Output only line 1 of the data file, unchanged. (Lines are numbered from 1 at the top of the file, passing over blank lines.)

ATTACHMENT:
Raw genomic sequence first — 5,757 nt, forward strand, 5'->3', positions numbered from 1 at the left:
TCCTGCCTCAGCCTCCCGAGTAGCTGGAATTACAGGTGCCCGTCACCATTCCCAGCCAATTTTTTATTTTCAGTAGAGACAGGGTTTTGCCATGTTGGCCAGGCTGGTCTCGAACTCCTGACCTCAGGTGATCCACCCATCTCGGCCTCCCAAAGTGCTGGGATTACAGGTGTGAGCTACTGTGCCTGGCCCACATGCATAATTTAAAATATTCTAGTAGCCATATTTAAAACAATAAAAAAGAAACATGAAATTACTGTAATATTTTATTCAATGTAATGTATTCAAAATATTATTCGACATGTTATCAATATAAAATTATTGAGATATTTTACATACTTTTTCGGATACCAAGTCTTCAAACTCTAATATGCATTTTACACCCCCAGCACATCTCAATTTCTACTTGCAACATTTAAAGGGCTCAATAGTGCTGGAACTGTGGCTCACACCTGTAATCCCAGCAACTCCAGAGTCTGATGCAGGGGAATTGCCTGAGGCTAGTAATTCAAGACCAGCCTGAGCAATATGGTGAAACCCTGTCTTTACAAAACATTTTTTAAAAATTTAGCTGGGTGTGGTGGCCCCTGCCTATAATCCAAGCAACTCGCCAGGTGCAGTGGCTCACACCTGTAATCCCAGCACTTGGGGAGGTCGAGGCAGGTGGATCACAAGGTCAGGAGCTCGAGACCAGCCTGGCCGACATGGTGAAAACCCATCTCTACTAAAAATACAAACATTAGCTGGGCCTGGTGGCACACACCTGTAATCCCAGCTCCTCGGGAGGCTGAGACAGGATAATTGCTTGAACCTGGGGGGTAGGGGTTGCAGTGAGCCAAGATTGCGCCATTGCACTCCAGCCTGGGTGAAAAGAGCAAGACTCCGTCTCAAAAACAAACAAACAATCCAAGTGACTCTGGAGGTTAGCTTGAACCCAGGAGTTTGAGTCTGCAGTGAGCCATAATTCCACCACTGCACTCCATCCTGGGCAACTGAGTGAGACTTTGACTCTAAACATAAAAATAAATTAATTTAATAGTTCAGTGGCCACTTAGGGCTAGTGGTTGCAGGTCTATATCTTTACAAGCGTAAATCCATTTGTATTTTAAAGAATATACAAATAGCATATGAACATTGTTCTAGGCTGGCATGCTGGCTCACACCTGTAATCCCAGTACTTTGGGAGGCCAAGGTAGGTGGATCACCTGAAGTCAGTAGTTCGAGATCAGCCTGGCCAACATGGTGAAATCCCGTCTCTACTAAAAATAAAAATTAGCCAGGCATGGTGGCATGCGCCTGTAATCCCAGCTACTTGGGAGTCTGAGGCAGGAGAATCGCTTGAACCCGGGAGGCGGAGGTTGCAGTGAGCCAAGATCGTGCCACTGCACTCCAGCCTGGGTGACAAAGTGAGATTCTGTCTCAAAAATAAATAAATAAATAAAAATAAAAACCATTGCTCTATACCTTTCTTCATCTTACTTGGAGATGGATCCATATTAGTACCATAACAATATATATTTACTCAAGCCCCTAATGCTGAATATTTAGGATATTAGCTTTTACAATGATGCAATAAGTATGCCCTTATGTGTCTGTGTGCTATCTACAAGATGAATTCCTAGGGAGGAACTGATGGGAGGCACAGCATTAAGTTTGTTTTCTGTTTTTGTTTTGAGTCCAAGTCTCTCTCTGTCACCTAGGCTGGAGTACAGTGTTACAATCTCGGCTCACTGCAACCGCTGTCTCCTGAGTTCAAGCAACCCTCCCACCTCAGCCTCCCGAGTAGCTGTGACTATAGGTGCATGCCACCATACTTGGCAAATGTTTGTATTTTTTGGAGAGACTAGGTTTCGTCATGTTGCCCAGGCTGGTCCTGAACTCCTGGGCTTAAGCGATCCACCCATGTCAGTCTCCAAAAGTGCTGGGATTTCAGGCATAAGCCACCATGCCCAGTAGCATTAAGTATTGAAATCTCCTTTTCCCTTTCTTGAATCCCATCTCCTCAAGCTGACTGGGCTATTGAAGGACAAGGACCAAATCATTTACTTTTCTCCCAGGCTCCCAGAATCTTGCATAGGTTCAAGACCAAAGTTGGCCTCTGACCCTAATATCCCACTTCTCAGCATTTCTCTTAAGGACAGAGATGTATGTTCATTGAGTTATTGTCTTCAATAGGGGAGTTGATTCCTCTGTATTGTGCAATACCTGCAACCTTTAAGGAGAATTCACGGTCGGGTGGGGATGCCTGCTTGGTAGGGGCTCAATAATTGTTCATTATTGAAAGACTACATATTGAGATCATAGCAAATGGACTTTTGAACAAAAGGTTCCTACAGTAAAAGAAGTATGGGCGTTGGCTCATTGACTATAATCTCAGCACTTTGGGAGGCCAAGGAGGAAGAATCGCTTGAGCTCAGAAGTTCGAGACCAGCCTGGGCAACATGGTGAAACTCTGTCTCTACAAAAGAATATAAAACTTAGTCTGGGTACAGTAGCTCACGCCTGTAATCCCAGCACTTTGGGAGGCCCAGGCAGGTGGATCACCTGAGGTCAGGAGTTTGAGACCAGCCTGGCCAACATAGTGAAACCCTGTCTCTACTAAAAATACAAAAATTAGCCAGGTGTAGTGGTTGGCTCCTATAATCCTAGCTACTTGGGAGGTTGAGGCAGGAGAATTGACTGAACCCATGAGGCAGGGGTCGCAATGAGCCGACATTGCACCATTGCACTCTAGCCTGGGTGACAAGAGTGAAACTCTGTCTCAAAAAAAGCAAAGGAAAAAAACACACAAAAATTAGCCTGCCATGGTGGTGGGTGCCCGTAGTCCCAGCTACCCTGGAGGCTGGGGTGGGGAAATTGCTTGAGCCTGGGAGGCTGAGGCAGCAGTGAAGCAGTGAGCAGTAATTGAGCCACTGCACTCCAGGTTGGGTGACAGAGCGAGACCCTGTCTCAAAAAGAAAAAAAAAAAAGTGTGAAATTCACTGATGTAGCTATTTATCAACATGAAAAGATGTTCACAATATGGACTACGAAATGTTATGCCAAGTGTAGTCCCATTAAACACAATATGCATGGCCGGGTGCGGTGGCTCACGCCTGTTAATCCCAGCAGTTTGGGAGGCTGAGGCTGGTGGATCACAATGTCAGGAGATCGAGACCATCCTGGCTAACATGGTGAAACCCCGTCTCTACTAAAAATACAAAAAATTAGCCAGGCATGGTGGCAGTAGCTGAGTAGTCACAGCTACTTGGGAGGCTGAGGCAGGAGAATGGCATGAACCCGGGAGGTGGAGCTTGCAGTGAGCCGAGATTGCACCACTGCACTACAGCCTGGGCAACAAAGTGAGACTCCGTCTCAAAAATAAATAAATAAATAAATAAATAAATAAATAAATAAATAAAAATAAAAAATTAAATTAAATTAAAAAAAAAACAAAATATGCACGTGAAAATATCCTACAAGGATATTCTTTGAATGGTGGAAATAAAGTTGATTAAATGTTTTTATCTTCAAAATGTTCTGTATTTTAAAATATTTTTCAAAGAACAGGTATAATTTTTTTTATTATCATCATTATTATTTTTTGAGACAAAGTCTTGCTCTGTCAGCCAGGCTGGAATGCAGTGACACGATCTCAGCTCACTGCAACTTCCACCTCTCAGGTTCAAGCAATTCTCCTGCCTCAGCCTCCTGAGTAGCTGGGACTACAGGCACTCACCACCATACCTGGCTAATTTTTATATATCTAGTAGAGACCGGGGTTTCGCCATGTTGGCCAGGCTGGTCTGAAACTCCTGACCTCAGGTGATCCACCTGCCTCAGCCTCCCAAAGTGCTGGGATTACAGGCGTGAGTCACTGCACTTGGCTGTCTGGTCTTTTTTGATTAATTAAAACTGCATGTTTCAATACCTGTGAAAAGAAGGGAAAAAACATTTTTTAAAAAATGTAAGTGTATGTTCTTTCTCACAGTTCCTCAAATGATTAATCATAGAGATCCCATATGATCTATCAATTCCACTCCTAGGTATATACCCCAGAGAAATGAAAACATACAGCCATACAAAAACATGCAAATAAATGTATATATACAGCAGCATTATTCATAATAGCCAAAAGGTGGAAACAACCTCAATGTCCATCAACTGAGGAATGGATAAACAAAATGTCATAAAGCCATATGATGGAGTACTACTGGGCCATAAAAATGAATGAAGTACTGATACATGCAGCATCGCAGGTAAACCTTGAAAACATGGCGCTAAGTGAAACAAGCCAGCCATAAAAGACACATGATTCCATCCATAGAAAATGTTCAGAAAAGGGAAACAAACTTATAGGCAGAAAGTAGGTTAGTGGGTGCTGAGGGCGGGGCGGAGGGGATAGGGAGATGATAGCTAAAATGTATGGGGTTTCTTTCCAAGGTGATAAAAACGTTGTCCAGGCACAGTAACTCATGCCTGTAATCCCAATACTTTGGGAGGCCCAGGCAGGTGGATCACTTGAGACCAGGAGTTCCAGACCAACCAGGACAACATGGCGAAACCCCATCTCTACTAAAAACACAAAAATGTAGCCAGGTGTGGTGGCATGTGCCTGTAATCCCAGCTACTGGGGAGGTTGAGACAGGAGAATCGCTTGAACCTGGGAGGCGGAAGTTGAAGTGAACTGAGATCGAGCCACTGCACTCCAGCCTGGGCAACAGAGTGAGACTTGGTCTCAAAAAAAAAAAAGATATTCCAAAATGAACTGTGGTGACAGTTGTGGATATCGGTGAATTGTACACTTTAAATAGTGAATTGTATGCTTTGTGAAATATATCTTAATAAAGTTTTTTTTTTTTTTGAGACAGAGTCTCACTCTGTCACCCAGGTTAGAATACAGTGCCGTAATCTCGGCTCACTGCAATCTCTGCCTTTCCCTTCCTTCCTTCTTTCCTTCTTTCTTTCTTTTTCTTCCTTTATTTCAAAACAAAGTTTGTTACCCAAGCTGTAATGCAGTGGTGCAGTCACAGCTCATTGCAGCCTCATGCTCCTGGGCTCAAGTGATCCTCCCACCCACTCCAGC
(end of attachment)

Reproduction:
Raw genomic sequence first — 5,757 nt, forward strand, 5'->3', positions numbered from 1 at the left: